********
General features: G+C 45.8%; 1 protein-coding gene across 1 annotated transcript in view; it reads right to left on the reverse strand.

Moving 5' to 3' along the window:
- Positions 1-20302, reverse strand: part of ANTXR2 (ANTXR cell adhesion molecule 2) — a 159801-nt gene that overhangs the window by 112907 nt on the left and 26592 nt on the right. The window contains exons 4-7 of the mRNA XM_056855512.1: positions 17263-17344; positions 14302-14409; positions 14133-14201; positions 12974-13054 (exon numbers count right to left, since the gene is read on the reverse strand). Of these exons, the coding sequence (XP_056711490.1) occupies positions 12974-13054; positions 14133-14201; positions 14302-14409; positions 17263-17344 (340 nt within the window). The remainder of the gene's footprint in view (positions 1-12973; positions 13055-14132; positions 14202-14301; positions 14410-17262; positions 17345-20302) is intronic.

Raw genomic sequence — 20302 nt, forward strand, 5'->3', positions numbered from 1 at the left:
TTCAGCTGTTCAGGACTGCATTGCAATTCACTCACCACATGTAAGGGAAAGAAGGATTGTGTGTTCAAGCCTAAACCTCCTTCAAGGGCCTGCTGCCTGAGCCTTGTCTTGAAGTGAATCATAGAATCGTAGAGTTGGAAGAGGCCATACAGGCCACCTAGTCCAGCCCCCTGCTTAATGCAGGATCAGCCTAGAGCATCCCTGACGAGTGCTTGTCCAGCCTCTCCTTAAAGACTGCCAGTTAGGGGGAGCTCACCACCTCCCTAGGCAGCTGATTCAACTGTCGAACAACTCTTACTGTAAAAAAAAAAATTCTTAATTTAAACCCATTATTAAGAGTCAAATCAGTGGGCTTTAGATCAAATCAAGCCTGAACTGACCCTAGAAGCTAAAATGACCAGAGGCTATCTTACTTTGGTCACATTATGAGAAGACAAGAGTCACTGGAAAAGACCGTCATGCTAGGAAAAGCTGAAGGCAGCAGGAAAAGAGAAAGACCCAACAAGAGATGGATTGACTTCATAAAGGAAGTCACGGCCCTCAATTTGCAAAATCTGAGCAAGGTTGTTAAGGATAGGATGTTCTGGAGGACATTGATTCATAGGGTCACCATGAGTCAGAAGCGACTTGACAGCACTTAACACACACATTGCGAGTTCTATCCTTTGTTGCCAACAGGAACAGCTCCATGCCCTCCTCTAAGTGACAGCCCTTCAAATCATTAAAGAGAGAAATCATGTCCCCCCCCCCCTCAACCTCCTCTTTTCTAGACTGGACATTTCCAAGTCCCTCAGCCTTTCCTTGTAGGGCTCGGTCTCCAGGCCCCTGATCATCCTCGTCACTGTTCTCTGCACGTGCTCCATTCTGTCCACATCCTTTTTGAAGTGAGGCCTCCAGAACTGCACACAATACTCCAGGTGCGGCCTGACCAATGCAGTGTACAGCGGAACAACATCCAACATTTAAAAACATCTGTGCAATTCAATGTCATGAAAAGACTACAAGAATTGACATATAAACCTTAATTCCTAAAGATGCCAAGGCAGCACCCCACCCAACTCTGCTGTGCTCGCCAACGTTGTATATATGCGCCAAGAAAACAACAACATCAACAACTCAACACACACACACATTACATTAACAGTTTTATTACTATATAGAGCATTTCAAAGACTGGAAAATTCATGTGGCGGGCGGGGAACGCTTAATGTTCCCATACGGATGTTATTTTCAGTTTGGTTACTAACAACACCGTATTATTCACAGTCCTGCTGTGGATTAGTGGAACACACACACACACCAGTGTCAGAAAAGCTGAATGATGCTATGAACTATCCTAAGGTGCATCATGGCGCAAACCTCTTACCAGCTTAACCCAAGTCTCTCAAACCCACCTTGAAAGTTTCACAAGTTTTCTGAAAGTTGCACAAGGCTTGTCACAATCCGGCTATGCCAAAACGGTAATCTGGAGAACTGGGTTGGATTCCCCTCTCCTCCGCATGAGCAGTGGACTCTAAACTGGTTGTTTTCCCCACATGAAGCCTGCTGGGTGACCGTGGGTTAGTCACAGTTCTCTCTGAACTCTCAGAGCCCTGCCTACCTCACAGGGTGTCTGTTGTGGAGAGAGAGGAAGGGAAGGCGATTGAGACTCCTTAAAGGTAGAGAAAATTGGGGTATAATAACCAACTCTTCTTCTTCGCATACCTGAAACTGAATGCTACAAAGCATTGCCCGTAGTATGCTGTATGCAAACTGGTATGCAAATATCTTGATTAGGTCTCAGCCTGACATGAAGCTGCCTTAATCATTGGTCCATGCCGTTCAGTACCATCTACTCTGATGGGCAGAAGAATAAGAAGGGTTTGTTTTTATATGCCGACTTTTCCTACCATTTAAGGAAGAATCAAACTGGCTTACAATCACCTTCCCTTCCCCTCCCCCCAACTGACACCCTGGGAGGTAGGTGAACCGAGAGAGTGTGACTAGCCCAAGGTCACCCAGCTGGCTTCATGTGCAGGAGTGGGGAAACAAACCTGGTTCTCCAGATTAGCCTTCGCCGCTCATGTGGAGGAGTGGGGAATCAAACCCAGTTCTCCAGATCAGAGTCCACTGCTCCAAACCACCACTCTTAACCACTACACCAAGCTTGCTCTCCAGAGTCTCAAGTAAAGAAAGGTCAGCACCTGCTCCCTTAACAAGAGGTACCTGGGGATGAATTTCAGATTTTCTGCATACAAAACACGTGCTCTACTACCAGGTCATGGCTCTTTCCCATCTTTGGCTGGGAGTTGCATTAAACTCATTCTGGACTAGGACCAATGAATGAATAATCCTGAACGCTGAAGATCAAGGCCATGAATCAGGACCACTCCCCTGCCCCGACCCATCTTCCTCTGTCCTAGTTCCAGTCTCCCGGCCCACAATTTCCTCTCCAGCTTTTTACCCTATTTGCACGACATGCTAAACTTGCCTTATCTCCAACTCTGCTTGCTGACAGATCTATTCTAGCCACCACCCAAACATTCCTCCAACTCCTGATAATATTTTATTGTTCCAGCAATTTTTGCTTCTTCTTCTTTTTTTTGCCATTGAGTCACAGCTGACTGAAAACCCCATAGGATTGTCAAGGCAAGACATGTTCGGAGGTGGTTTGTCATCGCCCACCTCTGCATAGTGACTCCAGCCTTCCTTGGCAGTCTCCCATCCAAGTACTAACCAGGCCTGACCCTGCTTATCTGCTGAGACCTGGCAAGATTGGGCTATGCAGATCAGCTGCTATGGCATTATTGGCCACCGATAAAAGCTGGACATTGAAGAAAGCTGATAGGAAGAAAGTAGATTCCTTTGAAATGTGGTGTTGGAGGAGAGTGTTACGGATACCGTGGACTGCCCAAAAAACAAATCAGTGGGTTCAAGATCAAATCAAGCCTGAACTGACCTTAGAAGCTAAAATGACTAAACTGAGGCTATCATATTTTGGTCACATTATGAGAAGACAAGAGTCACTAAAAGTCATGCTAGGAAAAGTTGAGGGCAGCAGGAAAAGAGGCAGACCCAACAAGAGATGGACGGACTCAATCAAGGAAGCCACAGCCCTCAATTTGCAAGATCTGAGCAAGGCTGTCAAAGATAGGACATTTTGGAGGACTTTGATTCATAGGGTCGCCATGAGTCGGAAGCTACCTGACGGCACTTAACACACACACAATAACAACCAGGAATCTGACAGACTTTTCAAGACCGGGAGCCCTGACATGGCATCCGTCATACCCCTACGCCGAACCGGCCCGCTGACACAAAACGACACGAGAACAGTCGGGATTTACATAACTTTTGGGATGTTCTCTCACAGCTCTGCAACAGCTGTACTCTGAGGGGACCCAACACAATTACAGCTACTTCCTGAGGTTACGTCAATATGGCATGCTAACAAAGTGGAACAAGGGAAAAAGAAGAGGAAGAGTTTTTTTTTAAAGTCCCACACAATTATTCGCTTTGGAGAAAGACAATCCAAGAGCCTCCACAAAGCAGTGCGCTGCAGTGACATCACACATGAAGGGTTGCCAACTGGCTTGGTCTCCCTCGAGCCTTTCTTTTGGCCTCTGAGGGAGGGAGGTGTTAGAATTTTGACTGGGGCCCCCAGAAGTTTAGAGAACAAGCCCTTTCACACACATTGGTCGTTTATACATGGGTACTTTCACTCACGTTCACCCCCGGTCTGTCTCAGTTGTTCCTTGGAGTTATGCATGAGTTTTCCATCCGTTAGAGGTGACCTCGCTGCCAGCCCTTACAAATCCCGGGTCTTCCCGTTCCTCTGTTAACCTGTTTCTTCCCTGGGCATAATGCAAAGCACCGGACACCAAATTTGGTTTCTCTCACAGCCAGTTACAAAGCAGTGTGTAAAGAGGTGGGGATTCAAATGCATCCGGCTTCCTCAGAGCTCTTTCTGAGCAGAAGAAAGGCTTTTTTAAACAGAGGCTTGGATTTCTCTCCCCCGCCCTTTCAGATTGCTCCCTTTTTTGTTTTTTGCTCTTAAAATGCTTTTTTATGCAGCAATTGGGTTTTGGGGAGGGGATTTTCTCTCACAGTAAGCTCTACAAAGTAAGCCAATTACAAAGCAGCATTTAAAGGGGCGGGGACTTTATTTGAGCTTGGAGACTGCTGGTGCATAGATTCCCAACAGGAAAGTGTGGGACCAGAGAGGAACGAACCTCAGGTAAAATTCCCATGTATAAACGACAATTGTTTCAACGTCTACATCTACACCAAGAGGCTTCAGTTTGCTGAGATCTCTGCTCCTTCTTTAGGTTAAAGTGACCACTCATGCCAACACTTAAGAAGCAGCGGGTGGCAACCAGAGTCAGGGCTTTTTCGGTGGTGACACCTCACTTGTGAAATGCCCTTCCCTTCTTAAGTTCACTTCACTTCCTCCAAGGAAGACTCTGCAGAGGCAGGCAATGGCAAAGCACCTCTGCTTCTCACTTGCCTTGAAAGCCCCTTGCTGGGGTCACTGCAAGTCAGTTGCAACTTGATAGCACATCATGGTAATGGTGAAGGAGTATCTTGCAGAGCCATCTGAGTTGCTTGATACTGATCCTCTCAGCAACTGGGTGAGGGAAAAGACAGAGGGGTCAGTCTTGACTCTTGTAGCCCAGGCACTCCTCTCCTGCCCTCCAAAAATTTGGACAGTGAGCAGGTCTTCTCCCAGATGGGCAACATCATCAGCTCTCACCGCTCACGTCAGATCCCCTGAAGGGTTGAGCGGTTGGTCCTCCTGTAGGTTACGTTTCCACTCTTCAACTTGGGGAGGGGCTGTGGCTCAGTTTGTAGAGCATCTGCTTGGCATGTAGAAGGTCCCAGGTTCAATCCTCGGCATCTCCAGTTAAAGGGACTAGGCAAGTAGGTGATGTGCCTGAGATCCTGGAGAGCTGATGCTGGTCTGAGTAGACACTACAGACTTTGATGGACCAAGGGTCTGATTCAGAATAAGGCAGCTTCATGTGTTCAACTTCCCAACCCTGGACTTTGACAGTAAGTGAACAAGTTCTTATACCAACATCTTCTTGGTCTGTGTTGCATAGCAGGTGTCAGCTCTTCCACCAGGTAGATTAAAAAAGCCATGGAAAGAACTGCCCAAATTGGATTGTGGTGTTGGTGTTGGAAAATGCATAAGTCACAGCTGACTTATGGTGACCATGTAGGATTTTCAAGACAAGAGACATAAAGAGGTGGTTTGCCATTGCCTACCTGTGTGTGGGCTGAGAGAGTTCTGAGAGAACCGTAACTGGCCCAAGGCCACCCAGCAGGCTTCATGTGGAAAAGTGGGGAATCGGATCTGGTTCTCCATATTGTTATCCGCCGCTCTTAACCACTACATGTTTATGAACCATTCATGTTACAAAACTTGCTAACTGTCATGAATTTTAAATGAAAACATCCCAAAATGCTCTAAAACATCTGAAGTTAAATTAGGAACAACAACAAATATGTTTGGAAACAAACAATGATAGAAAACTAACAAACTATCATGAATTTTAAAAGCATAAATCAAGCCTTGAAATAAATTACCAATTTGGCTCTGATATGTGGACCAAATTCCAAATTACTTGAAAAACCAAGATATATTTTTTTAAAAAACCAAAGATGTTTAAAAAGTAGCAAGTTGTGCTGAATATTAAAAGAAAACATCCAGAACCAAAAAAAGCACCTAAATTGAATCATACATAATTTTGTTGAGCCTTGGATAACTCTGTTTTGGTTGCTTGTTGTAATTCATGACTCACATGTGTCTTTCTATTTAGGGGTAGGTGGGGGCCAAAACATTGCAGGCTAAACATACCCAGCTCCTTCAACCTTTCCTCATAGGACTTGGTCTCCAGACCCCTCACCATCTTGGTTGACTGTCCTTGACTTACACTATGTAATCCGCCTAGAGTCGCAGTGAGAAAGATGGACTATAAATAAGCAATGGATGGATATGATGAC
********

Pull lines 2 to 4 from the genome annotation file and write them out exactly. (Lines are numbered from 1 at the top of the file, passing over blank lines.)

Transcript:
Moving 5' to 3' along the window:
- Positions 1-20302, reverse strand: part of ANTXR2 (ANTXR cell adhesion molecule 2) — a 159801-nt gene that overhangs the window by 112907 nt on the left and 26592 nt on the right. The window contains exons 4-7 of the mRNA XM_056855512.1: positions 17263-17344; positions 14302-14409; positions 14133-14201; positions 12974-13054 (exon numbers count right to left, since the gene is read on the reverse strand). Of these exons, the coding sequence (XP_056711490.1) occupies positions 12974-13054; positions 14133-14201; positions 14302-14409; positions 17263-17344 (340 nt within the window). The remainder of the gene's footprint in view (positions 1-12973; positions 13055-14132; positions 14202-14301; positions 14410-17262; positions 17345-20302) is intronic.

Raw genomic sequence — 20302 nt, forward strand, 5'->3', positions numbered from 1 at the left: